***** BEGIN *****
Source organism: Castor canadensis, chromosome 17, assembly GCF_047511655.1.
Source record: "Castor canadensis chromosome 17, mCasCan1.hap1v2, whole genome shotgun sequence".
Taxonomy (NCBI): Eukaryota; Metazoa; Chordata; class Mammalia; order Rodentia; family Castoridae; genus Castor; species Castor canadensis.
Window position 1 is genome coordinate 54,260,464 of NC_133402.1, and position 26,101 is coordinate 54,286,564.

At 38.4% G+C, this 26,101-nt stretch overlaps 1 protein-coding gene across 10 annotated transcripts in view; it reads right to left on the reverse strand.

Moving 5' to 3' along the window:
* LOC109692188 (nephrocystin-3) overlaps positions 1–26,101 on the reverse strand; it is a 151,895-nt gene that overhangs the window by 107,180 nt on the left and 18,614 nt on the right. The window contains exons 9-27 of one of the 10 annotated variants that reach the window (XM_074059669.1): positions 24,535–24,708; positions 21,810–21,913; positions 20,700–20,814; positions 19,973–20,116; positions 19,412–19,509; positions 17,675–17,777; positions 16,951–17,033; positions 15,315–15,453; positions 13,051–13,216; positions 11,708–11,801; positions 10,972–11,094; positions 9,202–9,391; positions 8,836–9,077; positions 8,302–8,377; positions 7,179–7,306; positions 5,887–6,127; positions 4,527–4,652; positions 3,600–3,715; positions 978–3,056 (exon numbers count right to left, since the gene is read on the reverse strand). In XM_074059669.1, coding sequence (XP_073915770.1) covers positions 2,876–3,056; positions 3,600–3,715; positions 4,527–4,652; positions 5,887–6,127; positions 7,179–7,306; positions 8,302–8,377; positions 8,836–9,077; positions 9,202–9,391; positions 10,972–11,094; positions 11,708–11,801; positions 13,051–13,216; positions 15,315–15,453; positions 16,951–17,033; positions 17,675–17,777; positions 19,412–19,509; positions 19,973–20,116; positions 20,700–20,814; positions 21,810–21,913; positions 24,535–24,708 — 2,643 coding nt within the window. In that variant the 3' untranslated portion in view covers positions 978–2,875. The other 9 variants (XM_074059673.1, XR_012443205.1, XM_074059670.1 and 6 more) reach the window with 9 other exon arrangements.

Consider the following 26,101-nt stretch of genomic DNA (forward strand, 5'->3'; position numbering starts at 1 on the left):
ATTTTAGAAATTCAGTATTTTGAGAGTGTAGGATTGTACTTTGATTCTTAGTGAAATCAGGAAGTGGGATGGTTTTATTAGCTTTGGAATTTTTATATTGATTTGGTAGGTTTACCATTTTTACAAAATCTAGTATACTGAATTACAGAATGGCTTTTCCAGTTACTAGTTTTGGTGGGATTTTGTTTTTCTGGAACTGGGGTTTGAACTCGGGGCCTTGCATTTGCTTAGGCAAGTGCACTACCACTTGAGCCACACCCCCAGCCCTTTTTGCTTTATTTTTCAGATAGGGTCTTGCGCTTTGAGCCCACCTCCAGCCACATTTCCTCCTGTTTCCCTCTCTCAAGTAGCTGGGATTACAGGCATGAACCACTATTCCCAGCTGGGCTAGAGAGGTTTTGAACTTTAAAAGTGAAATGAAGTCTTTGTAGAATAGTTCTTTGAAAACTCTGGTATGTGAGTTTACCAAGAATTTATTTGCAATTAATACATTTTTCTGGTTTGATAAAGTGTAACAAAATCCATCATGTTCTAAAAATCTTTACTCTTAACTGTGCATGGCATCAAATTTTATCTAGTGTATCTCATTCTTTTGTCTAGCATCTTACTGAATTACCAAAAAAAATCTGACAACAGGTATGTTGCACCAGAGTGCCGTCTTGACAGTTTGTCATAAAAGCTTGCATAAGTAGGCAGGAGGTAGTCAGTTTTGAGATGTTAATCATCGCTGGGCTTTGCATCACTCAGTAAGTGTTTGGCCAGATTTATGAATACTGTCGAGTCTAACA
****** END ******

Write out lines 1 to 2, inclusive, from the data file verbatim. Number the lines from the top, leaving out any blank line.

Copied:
Source organism: Castor canadensis, chromosome 17, assembly GCF_047511655.1.
Source record: "Castor canadensis chromosome 17, mCasCan1.hap1v2, whole genome shotgun sequence".